Program's Glory Faded Quickly


State education officials were full of praise last fall when the Centinela Valley Union High School District became the first urban school system in California to adopt an anti-dropout program modeled on Jobs for American Graduates.

Parents and the press were invited in October to a special presentation about the nationally acclaimed student work program and its goals--the same program that would be scrapped less than a year later by the Centinela Valley school board. A representative from the office of U.S. Rep. Mervyn M. Dymally (D-Compton) was there last fall to hand out plaques to trustees.

What the participants did not know, however, was that a substantial portion of the audience did not speak English and had no idea what the presentation or the program was about.

They had come from the district's adult school, whose head counselor had urged several teachers at the last minute to bring students from their amnesty classes and English as a Second Language courses. Some of these teachers would later say that most of the adult students had no interest in the program.

"Obviously, the only reason they wanted us was to have an audience there," said Arnold Tena, Hawthorne High social studies chairman, who was teaching a class in amnesty instruction for adults. "It seemed like a showcase for (Supt. McKinley) Nash at the time."

Head Counselor Frederick Morgan said Tuesday that there was never an intention to pack the meeting.

Nevertheless, the perception remained among some in attendance that the presentation was staged simply to make the three incumbent school board members look good for the upcoming election, which they subsequently lost.

That was a sign of what was to come.

The program never garnered the support of teachers or their union, and soon after it took office the newly elected school board began questioning the funding of the program.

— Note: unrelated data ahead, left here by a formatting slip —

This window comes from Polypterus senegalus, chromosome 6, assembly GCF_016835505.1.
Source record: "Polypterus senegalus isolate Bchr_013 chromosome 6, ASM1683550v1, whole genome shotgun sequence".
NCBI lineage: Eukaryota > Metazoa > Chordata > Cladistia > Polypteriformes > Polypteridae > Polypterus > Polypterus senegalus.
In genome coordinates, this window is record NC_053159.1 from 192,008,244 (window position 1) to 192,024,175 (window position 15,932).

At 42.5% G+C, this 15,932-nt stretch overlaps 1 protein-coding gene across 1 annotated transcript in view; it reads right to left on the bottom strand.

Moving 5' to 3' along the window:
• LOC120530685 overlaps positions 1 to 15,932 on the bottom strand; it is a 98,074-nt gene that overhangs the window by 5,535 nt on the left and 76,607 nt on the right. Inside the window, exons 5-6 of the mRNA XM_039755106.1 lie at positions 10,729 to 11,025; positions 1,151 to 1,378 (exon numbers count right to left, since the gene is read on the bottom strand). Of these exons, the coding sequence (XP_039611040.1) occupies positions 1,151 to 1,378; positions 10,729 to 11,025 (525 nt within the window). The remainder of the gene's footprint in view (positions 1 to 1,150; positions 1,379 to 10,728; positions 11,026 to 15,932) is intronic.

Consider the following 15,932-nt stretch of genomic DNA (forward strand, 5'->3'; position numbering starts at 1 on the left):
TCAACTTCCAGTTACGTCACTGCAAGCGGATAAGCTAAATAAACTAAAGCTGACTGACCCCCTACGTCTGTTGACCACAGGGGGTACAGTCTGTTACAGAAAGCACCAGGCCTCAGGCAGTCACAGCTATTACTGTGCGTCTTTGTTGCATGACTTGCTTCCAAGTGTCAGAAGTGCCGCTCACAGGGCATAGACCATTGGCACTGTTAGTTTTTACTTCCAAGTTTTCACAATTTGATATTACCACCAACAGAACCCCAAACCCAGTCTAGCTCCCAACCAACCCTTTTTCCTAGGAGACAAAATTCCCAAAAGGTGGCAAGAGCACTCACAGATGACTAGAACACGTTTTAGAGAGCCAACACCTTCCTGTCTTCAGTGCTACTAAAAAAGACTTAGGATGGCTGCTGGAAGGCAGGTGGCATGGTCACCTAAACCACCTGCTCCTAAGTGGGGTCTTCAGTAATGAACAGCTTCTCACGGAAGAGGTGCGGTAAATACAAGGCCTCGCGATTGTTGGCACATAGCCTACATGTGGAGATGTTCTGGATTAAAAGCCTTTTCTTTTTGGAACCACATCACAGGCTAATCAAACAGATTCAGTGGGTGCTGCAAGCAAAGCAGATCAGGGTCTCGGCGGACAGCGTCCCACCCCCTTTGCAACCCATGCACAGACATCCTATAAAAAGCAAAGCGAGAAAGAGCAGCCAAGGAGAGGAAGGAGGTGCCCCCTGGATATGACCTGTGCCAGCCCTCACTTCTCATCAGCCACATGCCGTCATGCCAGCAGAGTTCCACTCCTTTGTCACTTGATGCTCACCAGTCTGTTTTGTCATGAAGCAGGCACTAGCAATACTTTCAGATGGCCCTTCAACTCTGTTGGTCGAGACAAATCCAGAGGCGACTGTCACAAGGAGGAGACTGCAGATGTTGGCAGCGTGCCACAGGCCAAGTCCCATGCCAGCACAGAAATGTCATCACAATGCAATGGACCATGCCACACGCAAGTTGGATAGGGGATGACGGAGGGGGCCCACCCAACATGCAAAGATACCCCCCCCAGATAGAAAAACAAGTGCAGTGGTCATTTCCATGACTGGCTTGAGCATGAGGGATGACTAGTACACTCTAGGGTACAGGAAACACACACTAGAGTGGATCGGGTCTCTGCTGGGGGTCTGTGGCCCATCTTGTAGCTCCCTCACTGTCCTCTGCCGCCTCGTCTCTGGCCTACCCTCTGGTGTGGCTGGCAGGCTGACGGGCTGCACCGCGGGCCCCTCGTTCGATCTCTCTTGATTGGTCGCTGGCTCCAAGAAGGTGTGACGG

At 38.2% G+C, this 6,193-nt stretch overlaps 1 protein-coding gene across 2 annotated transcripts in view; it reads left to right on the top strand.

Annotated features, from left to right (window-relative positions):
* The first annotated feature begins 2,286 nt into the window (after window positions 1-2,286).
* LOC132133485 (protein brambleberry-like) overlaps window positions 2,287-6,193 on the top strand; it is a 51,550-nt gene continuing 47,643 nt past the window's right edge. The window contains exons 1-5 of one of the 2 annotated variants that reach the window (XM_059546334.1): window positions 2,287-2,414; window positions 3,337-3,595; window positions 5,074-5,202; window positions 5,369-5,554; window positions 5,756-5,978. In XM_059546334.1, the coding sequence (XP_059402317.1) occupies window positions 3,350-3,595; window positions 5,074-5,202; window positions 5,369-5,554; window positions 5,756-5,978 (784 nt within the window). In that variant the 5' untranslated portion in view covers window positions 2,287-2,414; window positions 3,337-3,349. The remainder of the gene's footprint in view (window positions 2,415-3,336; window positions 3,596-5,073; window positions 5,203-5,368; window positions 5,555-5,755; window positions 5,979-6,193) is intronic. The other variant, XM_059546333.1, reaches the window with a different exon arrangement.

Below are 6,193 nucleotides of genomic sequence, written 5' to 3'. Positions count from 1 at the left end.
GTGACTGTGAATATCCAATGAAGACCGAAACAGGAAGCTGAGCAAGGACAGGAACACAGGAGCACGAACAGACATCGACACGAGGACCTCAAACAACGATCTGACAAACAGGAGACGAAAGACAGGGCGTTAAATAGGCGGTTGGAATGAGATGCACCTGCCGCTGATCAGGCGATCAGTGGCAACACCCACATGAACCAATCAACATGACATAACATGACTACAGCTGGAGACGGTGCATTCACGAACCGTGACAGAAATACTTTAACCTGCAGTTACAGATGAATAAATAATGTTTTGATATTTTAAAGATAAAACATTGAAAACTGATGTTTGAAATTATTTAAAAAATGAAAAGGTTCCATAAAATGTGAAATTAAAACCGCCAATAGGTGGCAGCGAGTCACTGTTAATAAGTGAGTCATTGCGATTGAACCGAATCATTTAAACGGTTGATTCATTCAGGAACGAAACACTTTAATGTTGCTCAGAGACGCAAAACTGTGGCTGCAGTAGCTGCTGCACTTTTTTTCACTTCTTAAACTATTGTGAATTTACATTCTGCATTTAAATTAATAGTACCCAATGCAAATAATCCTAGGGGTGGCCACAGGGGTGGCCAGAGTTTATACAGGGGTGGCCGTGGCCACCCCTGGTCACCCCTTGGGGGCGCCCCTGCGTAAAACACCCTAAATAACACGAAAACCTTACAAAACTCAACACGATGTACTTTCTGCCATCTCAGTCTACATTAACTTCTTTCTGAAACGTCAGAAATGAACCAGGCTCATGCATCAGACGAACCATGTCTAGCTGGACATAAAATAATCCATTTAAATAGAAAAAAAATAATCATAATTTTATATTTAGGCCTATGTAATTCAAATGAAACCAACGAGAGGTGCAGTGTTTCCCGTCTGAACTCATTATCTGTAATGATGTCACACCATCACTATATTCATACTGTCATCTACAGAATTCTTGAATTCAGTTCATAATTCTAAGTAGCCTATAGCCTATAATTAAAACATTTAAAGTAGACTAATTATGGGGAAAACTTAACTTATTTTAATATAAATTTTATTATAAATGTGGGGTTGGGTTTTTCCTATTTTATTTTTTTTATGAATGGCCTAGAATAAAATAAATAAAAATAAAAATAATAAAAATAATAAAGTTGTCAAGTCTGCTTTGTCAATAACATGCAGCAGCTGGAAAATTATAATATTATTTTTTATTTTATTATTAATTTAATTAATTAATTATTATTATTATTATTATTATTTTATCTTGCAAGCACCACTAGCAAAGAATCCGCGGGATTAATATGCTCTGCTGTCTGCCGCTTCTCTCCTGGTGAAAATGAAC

It is designed to provide an incentive to graduate for students who are believed to be at risk of dropping out. Job specialists employed with the program identify such students, assist them in enrolling in vocational and technical courses, help them obtain entry-level jobs and monitor their job performance for up to nine months after high school graduation.

The model program was created by a Washington-based nonprofit corporation in 1979 and has since been adopted by nearly 250 high schools in 14 states.

A recent national study of Jobs for American Graduates showed that its participants are 60% more likely to graduate than students in a control group and their average earnings are 36% more than their counterparts in their first year after graduation.

Centinela Valley's version of the JAG program enrolled about 500 students in both Leuzinger and Hawthorne high schools, and district administrators said it helped stem the dropout rate during its nine months on the campuses.

But when the board began to look for places to cut costs, the program became a target. Board members said this week that the program duplicated other work-opportunity programs and that those programs are available to all students, whereas JAG targets only potential dropouts.

The current politics in the district also apparently played a role in the demise of the program, say some district employees.

Job specialist Dorothy Williamson, who has been employed with the program, said it became a lightning rod for racial tensions in the district because many of the program's employees are black.

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